The last temptation of irony is picking favorites or simplifying the irony in order to make it easy to understand. Burke states, “Irony is sacrificed to ‘the simplification of literalness’ when this duality of role is neglected” (437). Reducing the meaning of what is being said so the reader can easily make sense of it only harms the potential use of irony in that sentence. The difference in this temptation of irony, it does not seem like Nietzsche simplifies his language for his irony or metaphors to be easily interpreted. Burke compares two sentences to stress the difference of irony being used successfully and when it is overly simplified, causing it to lose its ironic affect. The example he gives is, “slavery is ‘bad,’ and is so treated in the rhetoric of proletarian emancipation” compared to “without the slavery of antiquity, no modern socialism” (437). The difference in Nietzsche’s writing is he maintains the abstract use of language where there is no straightforward, simplified interpretation. One example of this can be pulled from anywhere in his work, but this is a good example of how he does not rely of the simplification of literalness, “We know nothing whatsoever about the essential quality of ‘honesty’; but we do know of countless individualized and consequently unequal actions which we equate by omitting the aspects in which they are unequal and which we now designate as ‘honest’ actions” (87). If Nietzsche simplified this he possibly could have said, “Although we do not have definite knowledge of how to determine the quality of honesty, there are ways that we can try to distinguish certain actions to qualify them as being honest.” In Nietzsche’s writing it appeared that this temptation of irony was not demonstrated, and some of his major points and examples in his texts also resembled the effects of irony.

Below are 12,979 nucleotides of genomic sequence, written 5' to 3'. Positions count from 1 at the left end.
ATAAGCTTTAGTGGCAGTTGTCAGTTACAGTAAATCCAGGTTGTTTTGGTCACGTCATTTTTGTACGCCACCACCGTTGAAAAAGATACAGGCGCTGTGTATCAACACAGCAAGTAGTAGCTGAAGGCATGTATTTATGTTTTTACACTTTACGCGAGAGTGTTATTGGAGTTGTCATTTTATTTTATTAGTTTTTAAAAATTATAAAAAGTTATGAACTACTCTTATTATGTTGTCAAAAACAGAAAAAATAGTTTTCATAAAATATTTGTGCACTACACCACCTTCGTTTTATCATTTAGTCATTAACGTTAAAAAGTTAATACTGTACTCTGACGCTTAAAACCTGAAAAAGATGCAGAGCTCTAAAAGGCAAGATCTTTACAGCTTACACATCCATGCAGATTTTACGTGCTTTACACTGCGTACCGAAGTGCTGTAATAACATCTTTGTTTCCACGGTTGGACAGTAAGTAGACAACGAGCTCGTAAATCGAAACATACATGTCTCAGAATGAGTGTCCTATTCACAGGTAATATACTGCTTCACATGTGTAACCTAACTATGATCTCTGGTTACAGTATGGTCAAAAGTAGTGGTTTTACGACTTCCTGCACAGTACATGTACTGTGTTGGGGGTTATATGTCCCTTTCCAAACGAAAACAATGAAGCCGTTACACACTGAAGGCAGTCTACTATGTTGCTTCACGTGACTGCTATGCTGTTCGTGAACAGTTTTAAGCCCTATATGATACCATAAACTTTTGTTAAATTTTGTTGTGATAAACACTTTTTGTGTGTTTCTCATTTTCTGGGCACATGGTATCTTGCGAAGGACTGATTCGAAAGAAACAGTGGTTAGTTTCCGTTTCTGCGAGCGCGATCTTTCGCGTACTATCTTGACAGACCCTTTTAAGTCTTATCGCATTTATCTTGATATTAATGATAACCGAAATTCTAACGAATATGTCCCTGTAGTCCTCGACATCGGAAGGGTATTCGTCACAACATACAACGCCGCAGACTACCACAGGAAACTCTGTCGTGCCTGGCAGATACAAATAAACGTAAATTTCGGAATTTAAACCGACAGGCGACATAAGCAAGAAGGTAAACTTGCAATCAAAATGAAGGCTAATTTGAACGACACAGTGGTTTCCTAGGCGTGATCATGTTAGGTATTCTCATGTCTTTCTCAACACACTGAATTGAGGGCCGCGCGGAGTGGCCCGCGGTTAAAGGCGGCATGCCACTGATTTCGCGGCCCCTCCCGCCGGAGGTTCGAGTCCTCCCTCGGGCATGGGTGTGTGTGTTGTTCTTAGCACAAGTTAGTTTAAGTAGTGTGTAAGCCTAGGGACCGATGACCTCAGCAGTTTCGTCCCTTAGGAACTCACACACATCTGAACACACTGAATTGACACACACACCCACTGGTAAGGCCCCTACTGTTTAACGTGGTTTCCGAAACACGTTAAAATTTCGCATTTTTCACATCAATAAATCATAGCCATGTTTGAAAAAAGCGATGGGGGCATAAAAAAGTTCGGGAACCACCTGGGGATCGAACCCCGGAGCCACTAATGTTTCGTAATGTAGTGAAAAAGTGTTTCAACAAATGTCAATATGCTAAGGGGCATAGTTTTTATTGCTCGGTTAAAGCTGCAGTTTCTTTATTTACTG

There are other examples of irony in Nietzsche’s writing that produces an effect on his overall argument that correlate with the temptations of irony or the definition of irony that Burke provides for the reader. Nietzsche says “We believe that we know something about the things themselves when we speak of trees, colors, snow, and flowers; and yet we possess nothing but metaphors for things.” This is interesting because we say these things with no knowledge, only a preconceived notion of what something appears to be when the name is said. Why do individuals instantly think of a long log of wood with branches and leaves growing out of it when the word tree is used? Nietzsche goes on to say, “Truths are illusions which we have forgotten are illusions; they are metaphors that have become worn out and have been drained of sensuous force” (84). This sentence creates a sense of irony because of the sentence structure that Nietzsche uses to describe what truths are. Based on Burke’s definition he produces a development that uses all the terms in order to accomplish this meaning of truth.